One would have expected ‘The Got Got Need Game’ to have fared no better than other childhood crazes. Most experts assumed it would reach a peak before inevitably fading away, soon to be forgotten for years until resurrected as adult nostalgia. Yet this particular game does not play by the rules and refuses to come to an end. Child psychologists are already concerned over the possible repercussions, fearing that some of those affected may carry this ritual of exchange into adulthood. Try as staff might to break up the circle around The Greene’s, ‘The Got Got Need Game’ remains popular at Lethmachen Primary, lingering over the playground like a miasma. Homework standards continue to suffer, and parents continue to seek help for their children whose behaviour, once active and imaginative, has now turned listless and incommunicative. Over the last few days, we have received reports that some children have slipped into an almost catatonic state, incapable of saying anything but ‘Got…Got…Need’. This is recited in a flat, lifeless monotone, a mantra murmured even when asleep. Allegedly, these advanced symptoms were initially identified about two weeks ago, rife in the less affluent areas of town such as the Drub Street estate. However, this affliction is rumoured to have now infiltrated the most desirable residences, with the first signs that adults are also succumbing. Entire households have been discovered slumped comatose in front of their televisions and latest mobile devices, staring blankly at the flickering screens as they compulsively repeat  to themselves ‘Got …Got…Need…’

Amidst the hyperbole and misinformation, there clearly lies, half concealed, an important story. That is why there is a need for this article, a need to investigate and reveal the truth. And that is why, for the first time, this site is offering to pay for outside contributions that will lead to a resolution of this mystery. There again, perhaps only The Greene Children know.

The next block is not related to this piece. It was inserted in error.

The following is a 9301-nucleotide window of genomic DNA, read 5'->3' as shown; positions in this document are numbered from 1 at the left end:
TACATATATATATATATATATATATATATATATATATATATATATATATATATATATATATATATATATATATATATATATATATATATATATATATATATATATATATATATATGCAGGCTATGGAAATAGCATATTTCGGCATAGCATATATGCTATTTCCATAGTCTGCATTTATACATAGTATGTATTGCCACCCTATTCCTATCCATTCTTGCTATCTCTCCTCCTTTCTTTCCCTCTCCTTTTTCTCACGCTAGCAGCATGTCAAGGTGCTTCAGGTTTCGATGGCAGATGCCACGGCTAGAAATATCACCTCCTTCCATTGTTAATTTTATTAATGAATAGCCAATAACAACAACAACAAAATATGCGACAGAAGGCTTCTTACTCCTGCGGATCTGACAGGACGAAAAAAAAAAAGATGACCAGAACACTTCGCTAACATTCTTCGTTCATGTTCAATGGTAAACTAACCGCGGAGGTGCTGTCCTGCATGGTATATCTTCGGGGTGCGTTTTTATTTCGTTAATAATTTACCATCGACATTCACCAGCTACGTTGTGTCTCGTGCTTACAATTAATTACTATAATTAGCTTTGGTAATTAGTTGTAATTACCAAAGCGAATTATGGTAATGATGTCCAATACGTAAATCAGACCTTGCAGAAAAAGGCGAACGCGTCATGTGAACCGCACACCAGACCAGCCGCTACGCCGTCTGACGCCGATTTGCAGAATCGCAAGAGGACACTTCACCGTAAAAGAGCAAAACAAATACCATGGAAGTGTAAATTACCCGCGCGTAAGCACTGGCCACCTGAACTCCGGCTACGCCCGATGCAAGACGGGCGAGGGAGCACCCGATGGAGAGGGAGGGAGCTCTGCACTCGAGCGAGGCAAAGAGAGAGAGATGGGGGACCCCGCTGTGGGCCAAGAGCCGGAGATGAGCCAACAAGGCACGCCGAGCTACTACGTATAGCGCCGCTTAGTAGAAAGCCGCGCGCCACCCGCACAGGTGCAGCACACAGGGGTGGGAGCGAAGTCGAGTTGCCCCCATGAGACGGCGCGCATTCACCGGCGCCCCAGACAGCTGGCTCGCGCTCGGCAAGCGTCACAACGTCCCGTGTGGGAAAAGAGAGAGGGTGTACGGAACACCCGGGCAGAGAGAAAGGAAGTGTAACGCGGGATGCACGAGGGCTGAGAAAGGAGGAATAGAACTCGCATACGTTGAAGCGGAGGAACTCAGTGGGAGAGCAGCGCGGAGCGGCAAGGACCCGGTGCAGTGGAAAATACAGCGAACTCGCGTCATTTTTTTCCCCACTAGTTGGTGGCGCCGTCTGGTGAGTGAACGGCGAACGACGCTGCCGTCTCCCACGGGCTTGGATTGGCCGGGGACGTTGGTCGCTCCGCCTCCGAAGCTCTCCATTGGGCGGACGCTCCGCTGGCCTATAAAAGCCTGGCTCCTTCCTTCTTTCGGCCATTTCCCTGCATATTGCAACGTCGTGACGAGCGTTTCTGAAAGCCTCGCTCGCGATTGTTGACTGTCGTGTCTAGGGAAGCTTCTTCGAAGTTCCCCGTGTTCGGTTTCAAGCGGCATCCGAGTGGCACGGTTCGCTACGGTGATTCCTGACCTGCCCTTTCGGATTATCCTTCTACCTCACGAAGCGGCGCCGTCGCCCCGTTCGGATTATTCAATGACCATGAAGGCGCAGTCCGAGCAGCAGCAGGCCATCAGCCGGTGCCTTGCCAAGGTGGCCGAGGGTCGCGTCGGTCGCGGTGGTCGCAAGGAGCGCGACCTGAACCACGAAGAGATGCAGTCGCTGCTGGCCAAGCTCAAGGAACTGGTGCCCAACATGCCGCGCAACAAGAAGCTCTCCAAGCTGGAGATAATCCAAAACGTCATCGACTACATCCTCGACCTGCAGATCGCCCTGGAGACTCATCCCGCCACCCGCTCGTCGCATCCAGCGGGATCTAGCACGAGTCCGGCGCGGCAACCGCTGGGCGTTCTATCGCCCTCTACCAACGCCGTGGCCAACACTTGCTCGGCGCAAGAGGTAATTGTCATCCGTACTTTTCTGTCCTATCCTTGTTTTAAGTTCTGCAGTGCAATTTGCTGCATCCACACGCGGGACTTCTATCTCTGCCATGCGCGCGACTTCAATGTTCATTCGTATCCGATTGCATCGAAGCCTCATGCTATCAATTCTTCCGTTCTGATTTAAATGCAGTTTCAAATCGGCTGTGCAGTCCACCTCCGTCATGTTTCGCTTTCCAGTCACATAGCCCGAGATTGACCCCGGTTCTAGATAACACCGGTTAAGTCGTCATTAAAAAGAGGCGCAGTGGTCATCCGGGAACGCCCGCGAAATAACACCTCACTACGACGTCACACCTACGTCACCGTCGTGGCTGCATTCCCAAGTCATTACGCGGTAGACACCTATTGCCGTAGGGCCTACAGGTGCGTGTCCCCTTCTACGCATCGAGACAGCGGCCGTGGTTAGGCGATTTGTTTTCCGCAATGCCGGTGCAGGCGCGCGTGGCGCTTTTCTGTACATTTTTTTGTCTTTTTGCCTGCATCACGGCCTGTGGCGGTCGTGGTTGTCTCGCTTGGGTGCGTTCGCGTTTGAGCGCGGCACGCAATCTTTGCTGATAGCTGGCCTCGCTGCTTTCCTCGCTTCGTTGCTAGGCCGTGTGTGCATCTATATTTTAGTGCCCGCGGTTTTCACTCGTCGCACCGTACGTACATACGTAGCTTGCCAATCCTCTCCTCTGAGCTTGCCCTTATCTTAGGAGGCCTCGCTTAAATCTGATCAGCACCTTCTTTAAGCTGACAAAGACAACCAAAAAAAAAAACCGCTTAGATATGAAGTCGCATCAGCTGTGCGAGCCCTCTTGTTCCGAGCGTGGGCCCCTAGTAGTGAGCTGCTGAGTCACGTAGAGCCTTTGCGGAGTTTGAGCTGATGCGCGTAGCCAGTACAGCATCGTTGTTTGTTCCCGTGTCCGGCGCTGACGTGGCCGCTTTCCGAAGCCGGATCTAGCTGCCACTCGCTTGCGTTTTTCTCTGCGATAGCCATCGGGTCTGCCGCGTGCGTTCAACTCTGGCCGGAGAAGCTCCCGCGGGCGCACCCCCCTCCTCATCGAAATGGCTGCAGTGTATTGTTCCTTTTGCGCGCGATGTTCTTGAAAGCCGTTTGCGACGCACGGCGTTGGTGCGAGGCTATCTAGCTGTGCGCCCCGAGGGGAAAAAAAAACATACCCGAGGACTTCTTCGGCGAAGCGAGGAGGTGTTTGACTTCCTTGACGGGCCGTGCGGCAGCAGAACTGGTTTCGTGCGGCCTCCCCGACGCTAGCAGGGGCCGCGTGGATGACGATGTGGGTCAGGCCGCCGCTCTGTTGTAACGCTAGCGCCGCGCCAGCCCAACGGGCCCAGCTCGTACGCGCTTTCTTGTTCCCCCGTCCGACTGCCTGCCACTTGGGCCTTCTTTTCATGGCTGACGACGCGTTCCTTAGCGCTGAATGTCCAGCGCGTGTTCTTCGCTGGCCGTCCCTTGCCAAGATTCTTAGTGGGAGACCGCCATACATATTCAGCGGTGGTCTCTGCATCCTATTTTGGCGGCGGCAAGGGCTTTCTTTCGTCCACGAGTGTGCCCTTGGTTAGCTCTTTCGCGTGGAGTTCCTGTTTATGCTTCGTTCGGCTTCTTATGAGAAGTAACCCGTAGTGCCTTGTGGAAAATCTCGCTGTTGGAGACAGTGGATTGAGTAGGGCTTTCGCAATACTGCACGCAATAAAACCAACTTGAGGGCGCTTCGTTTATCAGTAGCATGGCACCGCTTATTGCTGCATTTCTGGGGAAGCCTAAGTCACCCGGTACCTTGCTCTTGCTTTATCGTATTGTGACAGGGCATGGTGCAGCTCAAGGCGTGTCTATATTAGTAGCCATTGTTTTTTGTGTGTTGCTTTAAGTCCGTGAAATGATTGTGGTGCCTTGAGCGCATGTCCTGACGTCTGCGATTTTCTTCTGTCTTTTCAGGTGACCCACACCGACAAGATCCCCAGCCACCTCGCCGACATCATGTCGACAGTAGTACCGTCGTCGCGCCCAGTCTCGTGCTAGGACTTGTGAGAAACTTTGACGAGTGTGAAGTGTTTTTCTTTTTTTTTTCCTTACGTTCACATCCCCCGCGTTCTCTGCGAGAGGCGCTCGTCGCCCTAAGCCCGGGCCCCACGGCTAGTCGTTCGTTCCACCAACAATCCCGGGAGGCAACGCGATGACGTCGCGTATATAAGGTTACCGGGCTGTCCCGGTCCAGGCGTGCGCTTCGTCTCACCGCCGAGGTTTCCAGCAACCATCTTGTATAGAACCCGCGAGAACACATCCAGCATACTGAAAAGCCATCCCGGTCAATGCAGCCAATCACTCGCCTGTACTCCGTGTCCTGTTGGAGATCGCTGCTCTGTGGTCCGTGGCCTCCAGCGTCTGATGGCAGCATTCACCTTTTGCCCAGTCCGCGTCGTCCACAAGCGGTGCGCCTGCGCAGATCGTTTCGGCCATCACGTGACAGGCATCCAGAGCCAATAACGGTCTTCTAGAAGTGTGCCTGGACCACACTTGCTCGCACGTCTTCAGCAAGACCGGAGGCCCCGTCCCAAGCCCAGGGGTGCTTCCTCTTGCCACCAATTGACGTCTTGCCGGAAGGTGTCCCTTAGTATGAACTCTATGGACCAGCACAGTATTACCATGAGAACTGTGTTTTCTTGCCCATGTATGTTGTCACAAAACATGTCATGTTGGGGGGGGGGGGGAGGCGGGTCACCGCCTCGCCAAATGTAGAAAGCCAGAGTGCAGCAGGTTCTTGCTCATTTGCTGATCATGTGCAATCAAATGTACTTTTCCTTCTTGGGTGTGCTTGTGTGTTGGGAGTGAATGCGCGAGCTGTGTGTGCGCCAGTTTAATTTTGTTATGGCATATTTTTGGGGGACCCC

Lost in France? Our hometown fails to recognise its twin….










Embattled Lethmachen council have taken another hit with the very public collapse of their much vaunted plan to ‘twin’ Lethmachen with a town in France. Delegates from L’Arasquet-sur-Cèle were due to arrive last Saturday. A banner depicting both town crests had been constructed, local musicians were to play songs connected to the area, and a variety of locally produced food was ready for consumption. Happy harmony was not forthcoming, however, as a gratifyingly large crowd waited in vain for the mayor of L’Arasquet-sur-Cèle and his entourage. After two hours, the food was distributed and the people of Lethmachen dispersed.

No official announcement has been made, but our contact at Shire Hall has revealed the increasingly desperate attempts to contact officials from the French town that morning, and the strange discovery that resulted. When contact by phone produced only an automated message stating that the number was not recognised, and emails went unanswered, one council worker looked to a map to identify possible obstructions to travel. L’Arasquet-sur-Cèle was not to be found.

We have checked this out ourselves, and can confirm that, from a cartographical point of view, the town does not exist. There is one major site dedicated to L’Arasquet-sur-Cèle online, but, even taking into account the limits of our GCSE French, and the vagaries of electronic translation, it is a somewhat strange and amateurish thing. Are we to believe that no one checked a map prior to the intended meeting? Perhaps. But, it seems to us, there are other, equally disturbing, possibilities…

What lies at the root of popular barber’s unexplained death?










Having only arrived in Lethmachen two years ago, it is perhaps surprising how quickly Mani Abood was embraced by the local community. However his premises, too sparse and unpretentious to be called a salon, soon became a welcome refuge for the average gentleman who views a hair cut as a necessary inconvenience rather than a fashion statement. Discreetly tucked away down a tapering alley on the fringes of the high street, Mani’s customers appreciated his no frills, no nonsense approach to both his work and the accompanying conversation.  Thus there were many men struck by a genuine sense of loss on his sudden passing last month. Whilst local authorities suspect Mani’s death was the result of a serious medical condition, one of his regulars has contacted us to offer a conflicting story: